What is the Palio Diet?
What is the Palio Diet?
The Palio Diet – also known as the Stone Age or caveman or the old diet – is a modern attempt to replicate the diet of humans in the Stone Age.
These ancient hunters lived before the advent of agriculture and lived on lipid-free proteins (eg fish, deer, poultry), eggs, fruits, vegetables, nuts, and roots.
Although the Palio diet looks new, it has been around for decades. It began in the 1970s by gastroenterologist Walter Voegtlin with the idea that the paleolithic ancestors, who lived between 2.5 million and 10,000 years ago, can teach contemporary men how to eat healthy food.
Dr. Boyd Eaton, Professor of Anthropology at Emory University, commented on this diet, which I think such a diet is what the human body has been built from time to time to eat.
In his 1988 book, The Old Recipe, Eaton and his colleagues argued that humans are not suitable for modern diets because the bulk of the human genome was created thousands of years ago in pre-farming societies.
Eaton and other Palio dieters believe that many modern diseases are the result of eating habits today.
What the caveman ate (the Palio Diet)
The theory behind the Palio Diet is that technology, especially agriculture, has evolved so rapidly that the human body can not adapt naturally, according to Mayo Clinic.
This diet allows the body to consume only foods that are sufficiently developed for digestion.
the Palio Diet focuses on the mantra that if the caveman does not eat it, the modern man should not do so either.
This includes processed foods. Any foods harvested by livestock or agriculture, such as cereals or cane; legumes, such as lentils, beans, peanuts, peas; potatoes; and dairy products, because early humans did not breed cattle.
All fruits and vegetables must be organic, salt must be limited because early humans did not salinate his food.
While this sounds good in theory, scientists have a problem with its accuracy. “They eat basically anything and whenever they can,” said Neil Malik, associate professor at the School of Natural Sciences and Health Sciences at Pasteur University, who agrees with the behavior of our ancestors from the Paleolithic age.
They did not deliberately follow a “clean” diet – they ate only what was available “to ensure survival.” In fact, some scientists went so far as to say that early humans ate food similar to pigs.
Malik also pointed out that the early humans were present all over the world during this period and did not all eat the same foods.
In fact, some were eating beans, grains and other foods not allowed in this modern version of the diet.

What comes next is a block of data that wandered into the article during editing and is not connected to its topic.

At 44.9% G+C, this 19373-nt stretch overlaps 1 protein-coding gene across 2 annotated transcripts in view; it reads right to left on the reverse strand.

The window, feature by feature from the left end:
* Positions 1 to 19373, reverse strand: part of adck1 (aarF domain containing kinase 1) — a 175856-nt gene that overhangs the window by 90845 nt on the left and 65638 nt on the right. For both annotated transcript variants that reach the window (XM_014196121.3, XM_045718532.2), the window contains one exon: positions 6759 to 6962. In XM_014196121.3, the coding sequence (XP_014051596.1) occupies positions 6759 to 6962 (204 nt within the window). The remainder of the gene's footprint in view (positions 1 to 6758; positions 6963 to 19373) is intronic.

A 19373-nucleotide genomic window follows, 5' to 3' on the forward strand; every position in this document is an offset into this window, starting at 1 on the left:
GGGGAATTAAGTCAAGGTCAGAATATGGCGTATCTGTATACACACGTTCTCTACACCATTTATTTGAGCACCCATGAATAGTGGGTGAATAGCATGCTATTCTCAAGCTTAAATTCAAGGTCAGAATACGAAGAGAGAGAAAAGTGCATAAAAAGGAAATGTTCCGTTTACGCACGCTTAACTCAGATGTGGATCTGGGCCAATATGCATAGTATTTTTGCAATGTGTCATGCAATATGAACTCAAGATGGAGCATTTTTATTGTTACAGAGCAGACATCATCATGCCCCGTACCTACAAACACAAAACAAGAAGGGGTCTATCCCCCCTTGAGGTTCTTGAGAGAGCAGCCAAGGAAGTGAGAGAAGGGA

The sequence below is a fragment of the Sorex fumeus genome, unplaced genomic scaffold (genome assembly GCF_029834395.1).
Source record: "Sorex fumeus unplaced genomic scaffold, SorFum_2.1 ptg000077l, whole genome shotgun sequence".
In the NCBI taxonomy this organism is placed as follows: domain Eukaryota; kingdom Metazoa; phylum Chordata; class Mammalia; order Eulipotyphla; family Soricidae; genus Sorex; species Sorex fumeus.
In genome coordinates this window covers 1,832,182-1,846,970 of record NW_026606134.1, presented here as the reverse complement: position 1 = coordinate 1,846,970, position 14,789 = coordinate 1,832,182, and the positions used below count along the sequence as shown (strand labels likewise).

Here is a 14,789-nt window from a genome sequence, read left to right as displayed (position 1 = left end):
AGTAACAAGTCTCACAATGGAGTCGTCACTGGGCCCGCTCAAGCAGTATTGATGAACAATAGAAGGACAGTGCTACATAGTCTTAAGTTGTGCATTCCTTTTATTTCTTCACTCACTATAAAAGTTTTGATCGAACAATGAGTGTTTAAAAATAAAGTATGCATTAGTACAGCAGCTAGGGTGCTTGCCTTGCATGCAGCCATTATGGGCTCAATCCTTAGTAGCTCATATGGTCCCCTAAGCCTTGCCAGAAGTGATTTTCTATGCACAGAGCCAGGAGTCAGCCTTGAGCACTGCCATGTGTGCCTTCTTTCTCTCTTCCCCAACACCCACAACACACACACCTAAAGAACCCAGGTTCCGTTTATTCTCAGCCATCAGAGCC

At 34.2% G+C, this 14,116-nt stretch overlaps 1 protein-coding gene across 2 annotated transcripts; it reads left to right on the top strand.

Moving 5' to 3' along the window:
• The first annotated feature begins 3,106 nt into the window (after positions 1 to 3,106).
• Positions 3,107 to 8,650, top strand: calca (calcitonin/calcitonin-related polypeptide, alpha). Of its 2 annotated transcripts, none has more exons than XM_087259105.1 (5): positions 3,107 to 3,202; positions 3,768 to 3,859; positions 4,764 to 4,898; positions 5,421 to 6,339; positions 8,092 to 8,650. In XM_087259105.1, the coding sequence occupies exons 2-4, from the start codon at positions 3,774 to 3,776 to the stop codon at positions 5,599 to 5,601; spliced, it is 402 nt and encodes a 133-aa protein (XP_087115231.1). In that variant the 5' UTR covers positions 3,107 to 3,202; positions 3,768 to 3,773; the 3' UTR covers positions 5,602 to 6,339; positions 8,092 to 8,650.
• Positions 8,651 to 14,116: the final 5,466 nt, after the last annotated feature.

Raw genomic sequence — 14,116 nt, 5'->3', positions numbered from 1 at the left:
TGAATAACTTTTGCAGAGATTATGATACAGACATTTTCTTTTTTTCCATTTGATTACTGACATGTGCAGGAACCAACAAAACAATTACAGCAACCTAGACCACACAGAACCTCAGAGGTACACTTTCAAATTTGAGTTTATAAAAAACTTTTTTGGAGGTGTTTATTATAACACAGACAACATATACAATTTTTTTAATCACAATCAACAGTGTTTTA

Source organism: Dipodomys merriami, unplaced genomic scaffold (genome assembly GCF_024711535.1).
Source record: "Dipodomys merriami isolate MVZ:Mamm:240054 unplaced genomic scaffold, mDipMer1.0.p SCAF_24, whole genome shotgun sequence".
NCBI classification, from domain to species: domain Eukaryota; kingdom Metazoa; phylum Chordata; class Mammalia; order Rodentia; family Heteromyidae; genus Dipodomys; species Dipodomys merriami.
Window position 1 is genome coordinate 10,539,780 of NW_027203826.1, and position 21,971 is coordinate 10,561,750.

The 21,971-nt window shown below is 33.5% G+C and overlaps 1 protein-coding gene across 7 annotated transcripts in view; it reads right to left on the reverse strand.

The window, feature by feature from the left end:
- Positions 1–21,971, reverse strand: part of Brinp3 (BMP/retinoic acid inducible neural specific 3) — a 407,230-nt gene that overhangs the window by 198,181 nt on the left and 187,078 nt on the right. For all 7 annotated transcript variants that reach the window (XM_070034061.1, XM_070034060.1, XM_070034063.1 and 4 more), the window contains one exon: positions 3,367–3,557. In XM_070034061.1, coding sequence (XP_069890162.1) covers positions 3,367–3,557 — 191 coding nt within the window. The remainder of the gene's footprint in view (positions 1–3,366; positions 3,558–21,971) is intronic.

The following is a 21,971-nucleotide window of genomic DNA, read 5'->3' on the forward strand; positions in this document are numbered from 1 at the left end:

Benefits of the Palio Diet
The benefits of the Paleo food system stem from the disposal of “bad” foods. “This diet reduces sugar and processed foods,” said nutritionist Laurie Chung. “It includes lots of fruits and vegetables, as well as healthy fats.” This can help lower blood pressure and help regulate blood sugar better.
For example, the Lund found University that a Paleolithic diet helps improving glucose tolerance more than a Mediterranean-like diet in 29 people with ischemic heart disease.
Lund University also found, in a separate study, that the Paleolithic diet improved glycemic control and several risk factors for cardiovascular disease compared to a diabetic diet in 13 patients with type 2 diabetes in a trial of three months.
Another study, conducted by the Karolinska Institute in Houden, Sweden, found that eating short-term meals from the Paleolithic or the Hunter’s Valley for the prevention of cardiovascular disease showed some positive effects, but noted that more studies were needed.
The risks of the Palio Diet
Like many diets, the risk of eating the Palio Diet is due to an unbalanced diet. For example, a Paleo diet requires a large intake of meat.
This can lead to excessive consumption of saturated fat and cholesterol. “Those who follow this pattern of eating do not take into account the differences in the composition of fatty acids from animal meat today compared to the composition 10,000 years ago,” Malik said to Live Science. “During the days of our predecessors, the composition of fatty acids made up of cattle from the top omega-3 fats – fats already work to improve our health.
However, because of differences in the way we feed and raise cattle today, meat tends to be higher in saturated fat.”
People who take The Palio Diet.
People who take Palio lose the fiber, vitamins, and minerals that come from a diet that includes healthy cereals and dairy products.
Some of the nutrients that someone may lack in the Paleo diet are iron, calcium, zinc, folate, thiamine, riboflavin, niacin, vitamin B12, and phosphorus.
The UK Dietitians Society rated the Palio diet as one of the top five popular diets to be avoided in 2015 because eating, without a good alternative, can harm good health